by Patricia Hughes
The fetus continues to develop at an amazing pace. The internal organs are formed and continue to mature. The muscles are developing this month. The baby’s movements and kicking are good for this development. The baby turns from side to side. He may switch from head up to head down positions frequently.
The pads of the fingers and toes are developing. Your baby’s unique fingerprints are forming this month as well. The baby teeth are forming in the gums. The facial features continue to develop this month. The eyelashes and eyebrows are beginning to grow. The baby’s gender is now visible on the ultrasound. If the baby is a girl, her eggs are forming inside her ovaries.
The baby’s skin is red and wrinkled. The baby is tiny, but is really looking human now. The fetus is also staring to act like a new baby. He will startle at loud sounds outside the uterus. He is beginning to have regular cycles of sleeping and staying awake. By the end of the month the baby weighs about ten ounces and is nine inches long.
You may continue to feel energetic this month. Morning sickness has disappeared for the majority of women. Your belly is starting to look pregnant. If you felt too sick to exercise in early pregnancy, you may decide to start now. Always talk to your doctor before beginning any exercise program.
Find something that is low impact and that you enjoy. Take a walk after dinner every night. A prenatal yoga class can be relaxing as well as healthy. Some of the positions and breathing used in yoga may be helpful in labor as well. Swimming is another good choice for pregnant women. The natural buoyancy in the water helps relieve pressure in later [tag-cat]pregnancy[/tag-tec]. Swimming also works the muscles and is a cardio work out.
You have probably been thinking more about the day when your baby is born. You may be forming definite opinions about the birth experience you want for you and your baby. Consider writing a birth plan to spell out your wishes during labor.
Some things included on a birth plan include information on how you want to labor, the atmosphere in the room, fetal monitoring, IV fluids and pain relief. Include information about what you want in each of these areas. Keep in mind that some things can happen that limit your choices. If a potential problem is detected with intermittent monitoring, continuous monitoring may be needed.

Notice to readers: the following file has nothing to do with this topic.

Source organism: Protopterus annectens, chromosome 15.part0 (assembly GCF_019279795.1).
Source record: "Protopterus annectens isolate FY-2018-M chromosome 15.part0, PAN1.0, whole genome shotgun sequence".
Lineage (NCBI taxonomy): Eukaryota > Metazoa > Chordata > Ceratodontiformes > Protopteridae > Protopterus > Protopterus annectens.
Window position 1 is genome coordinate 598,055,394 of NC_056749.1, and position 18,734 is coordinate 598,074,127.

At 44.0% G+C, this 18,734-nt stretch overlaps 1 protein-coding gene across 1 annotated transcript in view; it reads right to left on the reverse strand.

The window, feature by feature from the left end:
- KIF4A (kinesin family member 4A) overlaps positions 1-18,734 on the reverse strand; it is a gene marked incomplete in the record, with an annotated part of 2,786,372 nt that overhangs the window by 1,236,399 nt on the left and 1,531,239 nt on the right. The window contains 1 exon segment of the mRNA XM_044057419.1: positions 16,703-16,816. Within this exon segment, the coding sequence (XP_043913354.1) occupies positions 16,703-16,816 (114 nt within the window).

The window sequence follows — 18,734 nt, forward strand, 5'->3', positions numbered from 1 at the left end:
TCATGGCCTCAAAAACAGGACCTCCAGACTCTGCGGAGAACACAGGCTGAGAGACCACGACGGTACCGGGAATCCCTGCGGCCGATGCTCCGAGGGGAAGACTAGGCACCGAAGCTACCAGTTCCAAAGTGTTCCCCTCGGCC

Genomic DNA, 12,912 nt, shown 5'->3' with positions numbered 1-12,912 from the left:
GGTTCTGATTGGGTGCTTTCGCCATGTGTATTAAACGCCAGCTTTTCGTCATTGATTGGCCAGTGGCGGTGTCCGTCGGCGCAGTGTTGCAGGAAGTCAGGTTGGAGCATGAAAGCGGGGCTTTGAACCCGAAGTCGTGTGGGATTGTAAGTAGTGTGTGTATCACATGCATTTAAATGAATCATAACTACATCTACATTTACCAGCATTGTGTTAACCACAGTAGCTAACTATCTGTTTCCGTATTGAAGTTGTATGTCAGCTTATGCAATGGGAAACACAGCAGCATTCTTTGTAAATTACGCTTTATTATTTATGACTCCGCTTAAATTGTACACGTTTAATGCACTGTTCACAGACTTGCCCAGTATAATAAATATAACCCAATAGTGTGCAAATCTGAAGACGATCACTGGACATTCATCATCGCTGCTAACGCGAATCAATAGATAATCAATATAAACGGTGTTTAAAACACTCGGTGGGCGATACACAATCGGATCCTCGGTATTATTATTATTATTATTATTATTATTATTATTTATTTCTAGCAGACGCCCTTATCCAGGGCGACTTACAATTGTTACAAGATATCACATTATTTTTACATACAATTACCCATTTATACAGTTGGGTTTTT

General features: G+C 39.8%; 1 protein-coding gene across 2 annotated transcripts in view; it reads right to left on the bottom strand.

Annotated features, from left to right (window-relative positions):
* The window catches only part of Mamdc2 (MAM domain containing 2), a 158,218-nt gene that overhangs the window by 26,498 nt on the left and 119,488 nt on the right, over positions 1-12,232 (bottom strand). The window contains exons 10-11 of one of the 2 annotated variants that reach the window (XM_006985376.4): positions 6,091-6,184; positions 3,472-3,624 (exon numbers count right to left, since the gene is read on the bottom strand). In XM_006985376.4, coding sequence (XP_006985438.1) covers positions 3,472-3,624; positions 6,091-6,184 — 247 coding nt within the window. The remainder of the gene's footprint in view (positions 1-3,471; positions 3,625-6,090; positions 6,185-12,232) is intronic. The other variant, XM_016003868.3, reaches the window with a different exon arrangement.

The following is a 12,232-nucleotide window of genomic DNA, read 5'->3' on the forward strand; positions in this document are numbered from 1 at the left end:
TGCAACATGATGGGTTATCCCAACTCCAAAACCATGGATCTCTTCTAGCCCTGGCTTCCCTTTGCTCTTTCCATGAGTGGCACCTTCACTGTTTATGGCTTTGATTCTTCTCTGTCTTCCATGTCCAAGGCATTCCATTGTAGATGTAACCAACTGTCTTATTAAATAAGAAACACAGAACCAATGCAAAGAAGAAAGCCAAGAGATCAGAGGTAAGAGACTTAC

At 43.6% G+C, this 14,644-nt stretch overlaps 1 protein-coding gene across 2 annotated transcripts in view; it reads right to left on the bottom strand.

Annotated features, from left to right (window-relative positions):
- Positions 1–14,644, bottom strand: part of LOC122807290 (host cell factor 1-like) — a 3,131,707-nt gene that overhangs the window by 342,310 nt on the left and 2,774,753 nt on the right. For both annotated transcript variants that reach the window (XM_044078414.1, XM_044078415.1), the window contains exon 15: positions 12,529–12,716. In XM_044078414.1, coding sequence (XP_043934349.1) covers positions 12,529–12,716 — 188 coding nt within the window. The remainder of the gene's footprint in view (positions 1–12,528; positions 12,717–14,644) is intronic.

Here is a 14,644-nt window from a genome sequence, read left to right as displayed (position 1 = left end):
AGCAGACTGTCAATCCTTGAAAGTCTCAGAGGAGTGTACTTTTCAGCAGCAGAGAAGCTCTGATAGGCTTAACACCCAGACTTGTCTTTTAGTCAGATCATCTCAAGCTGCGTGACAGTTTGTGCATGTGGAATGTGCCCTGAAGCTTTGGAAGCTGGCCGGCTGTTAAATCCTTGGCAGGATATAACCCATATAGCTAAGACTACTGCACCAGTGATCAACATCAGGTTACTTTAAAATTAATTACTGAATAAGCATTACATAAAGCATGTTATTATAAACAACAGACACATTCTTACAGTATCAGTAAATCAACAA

Consider the time just after the baby is born. What do you want to happen? Who will cut the cord? This is usually the father or the doctor. Ask your partner how he feels about cutting the cord. Do you want the baby placed on your abdomen after the birth? If you plan to breastfeed, include information on the birth plan. Ideally, the baby should have time at the breast within the first thirty minutes after birth.
A variety of procedures may be done to the baby. This varies from state to state. A common procedure is to put antibiotic eye drops in the baby’s eyes soon after birth. Vitamin K shots are also common. These are used in case the baby has a problem with blood clotting. In some cases, these can be delayed a short time to allow the parents to bond with the baby. The drops make the baby’s vision blurry and some parents want time to gaze into the baby’s eyes before the drops are given.
Think about what you want in your birth plan. If you have any questions, be sure to ask the doctor at your check up. For example, if you are considering fetal monitoring options, ask the doctor for his thoughts. A few good questions can tell you a lot about how supportive the doctor will be regarding your choices.
Don’t forget to check out our next article. The 6th Month of Pregnancy
Patricia Hughes is a freelance writer and mother of four. Patricia has a Bachelor’s Degree in Elementary Education from Florida Atlantic University. She has written extensively on pregnancy, childbirth, parenting and breastfeeding. In addition, she has written about home décor and travel.
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